Hard to believe that the little bundle of joy I wheeled around Hudson Valley Hospital Center on this day in 2002 is beginning his 10th year of life.  His life has seen so much already.  We could break it all down but, really, why?  Sean is working on having a happy life, even as he does it with a lot on his mind.

I have no doubts that there is a lot of his mother in him, and hopefully they are good qualities.  Yet I think most of us know - without a doubt - that he is a carbon copy of me.  For better or for worse.

There are those who may quietly label him as a "brat" but when all is said and done, I think Sean is very typical.  He's smart and very funny.  He also hasn't learned how to handle losing, or just not being successful at certain things.  But he doesn't need to be an athlete for me.  Oh god, no.  He already has a love of the Steelers and Yankees, but it probably won't have the fervor that I have.  That's OK.  He loves music.  He loves The Beatles and Bruce Springsteen.  But he also loves things that aren't my thing.  A lot of TV shows and such that just have never been my taste.  I wouldn't have cared about any of the "Transformers" movies without him, but we have a date to see the third one this spring.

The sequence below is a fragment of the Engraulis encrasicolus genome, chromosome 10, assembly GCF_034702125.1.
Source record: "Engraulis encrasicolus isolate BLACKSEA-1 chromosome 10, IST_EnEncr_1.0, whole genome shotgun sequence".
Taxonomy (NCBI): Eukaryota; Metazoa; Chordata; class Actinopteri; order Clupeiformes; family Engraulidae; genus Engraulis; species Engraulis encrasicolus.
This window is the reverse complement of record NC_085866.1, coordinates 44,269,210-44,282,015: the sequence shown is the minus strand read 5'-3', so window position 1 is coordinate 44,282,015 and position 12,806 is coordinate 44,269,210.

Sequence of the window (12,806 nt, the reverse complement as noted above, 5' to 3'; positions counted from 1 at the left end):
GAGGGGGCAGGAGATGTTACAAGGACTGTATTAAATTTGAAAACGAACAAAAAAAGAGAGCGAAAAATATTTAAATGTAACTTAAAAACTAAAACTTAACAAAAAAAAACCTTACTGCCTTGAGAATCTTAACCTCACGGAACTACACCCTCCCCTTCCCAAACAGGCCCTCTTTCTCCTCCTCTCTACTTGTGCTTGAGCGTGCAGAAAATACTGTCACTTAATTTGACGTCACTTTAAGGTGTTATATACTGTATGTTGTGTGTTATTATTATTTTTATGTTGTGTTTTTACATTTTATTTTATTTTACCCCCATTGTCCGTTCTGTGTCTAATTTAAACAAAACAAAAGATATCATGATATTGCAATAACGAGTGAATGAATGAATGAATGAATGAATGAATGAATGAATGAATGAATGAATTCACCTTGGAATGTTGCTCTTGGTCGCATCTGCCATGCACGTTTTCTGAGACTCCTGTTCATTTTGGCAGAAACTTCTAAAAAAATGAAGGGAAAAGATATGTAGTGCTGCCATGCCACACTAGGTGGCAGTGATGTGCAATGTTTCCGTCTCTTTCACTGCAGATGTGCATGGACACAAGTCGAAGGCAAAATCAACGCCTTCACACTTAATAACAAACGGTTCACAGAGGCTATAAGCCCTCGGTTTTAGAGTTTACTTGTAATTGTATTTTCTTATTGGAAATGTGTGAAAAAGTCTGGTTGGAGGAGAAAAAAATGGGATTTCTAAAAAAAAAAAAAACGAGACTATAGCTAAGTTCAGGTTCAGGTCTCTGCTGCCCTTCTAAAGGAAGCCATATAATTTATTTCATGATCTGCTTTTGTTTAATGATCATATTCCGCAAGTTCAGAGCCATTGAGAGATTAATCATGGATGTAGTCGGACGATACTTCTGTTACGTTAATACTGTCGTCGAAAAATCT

All of that is good. He needs to be nobody else but Sean.

It's been a year of transition for him.  Nothing more to say there.

He thinks I'm mean to him.  I'm rough.  I'm strict.  Blah.  Blah.  Blah.  I can't think of a nicer compliment.  Funny thing is, I know some critics who think I'm soft on him, or let him get away with too much.  To this of course I say, "thanks for your opinion.  Your mileage may vary."

Sean and I are both doing the best that we can.

No matter what, I always let him know that I'm proud of him.  Oh, I'm so proud.  Proud to have a child with such a winning smile and personality.  Proud that he's a part of this flawed family.

I'm so proud that he's my son.  Outsiders tell me that he's wonderfully behaved, and that he can visit them anytime.

He'll work out the kinks.  He's nine.

Tuesday, February 22, 2011

Mariska, Ice, and Me